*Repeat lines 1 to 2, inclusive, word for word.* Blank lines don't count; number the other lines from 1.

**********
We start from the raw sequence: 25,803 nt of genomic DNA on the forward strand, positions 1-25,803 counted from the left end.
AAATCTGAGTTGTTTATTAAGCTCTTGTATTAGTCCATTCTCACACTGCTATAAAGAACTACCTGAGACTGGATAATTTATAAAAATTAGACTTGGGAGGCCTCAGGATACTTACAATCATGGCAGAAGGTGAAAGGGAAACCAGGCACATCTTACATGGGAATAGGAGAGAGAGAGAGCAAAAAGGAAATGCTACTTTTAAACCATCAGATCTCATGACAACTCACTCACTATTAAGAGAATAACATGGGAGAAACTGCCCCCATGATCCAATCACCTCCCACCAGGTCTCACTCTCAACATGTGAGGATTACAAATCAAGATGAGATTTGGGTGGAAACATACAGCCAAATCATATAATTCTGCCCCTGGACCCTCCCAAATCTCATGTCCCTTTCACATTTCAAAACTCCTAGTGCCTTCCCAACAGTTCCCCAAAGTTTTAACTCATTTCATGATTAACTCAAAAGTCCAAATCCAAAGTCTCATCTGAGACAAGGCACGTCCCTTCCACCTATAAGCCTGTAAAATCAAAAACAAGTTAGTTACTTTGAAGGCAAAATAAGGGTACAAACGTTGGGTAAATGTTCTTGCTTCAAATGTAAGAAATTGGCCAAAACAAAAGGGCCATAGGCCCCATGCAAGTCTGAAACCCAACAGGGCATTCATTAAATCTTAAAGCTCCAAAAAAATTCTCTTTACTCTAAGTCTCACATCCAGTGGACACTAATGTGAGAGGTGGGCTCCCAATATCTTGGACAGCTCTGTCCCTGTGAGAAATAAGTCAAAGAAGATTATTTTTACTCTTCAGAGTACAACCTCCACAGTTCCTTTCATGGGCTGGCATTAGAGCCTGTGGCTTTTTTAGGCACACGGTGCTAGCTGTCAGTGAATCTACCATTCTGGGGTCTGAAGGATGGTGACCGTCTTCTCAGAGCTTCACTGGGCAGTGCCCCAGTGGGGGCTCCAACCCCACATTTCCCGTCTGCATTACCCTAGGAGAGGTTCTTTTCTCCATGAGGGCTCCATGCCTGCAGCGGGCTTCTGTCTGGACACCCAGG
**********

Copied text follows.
We start from the raw sequence: 25,803 nt of genomic DNA on the forward strand, positions 1-25,803 counted from the left end.
AAATCTGAGTTGTTTATTAAGCTCTTGTATTAGTCCATTCTCACACTGCTATAAAGAACTACCTGAGACTGGATAATTTATAAAAATTAGACTTGGGAGGCCTCAGGATACTTACAATCATGGCAGAAGGTGAAAGGGAAACCAGGCACATCTTACATGGGAATAGGAGAGAGAGAGAGCAAAAAGGAAATGCTACTTTTAAACCATCAGATCTCATGACAACTCACTCACTATTAAGAGAATAACATGGGAGAAACTGCCCCCATGATCCAATCACCTCCCACCAGGTCTCACTCTCAACATGTGAGGATTACAAATCAAGATGAGATTTGGGTGGAAACATACAGCCAAATCATATAATTCTGCCCCTGGACCCTCCCAAATCTCATGTCCCTTTCACATTTCAAAACTCCTAGTGCCTTCCCAACAGTTCCCCAAAGTTTTAACTCATTTCATGATTAACTCAAAAGTCCAAATCCAAAGTCTCATCTGAGACAAGGCACGTCCCTTCCACCTATAAGCCTGTAAAATCAAAAACAAGTTAGTTACTTTGAAGGCAAAATAAGGGTACAAACGTTGGGTAAATGTTCTTGCTTCAAATGTAAGAAATTGGCCAAAACAAAAGGGCCATAGGCCCCATGCAAGTCTGAAACCCAACAGGGCATTCATTAAATCTTAAAGCTCCAAAAAAATTCTCTTTACTCTAAGTCTCACATCCAGTGGACACTAATGTGAGAGGTGGGCTCCCAATATCTTGGACAGCTCTGTCCCTGTGAGAAATAAGTCAAAGAAGATTATTTTTACTCTTCAGAGTACAACCTCCACAGTTCCTTTCATGGGCTGGCATTAGAGCCTGTGGCTTTTTTAGGCACACGGTGCTAGCTGTCAGTGAATCTACCATTCTGGGGTCTGAAGGATGGTGACCGTCTTCTCAGAGCTTCACTGGGCAGTGCCCCAGTGGGGGCTCCAACCCCACATTTCCCGTCTGCATTACCCTAGGAGAGGTTCTTTTCTCCATGAGGGCTCCATGCCTGCAGCGGGCTTCTGTCTGGACACCCAGG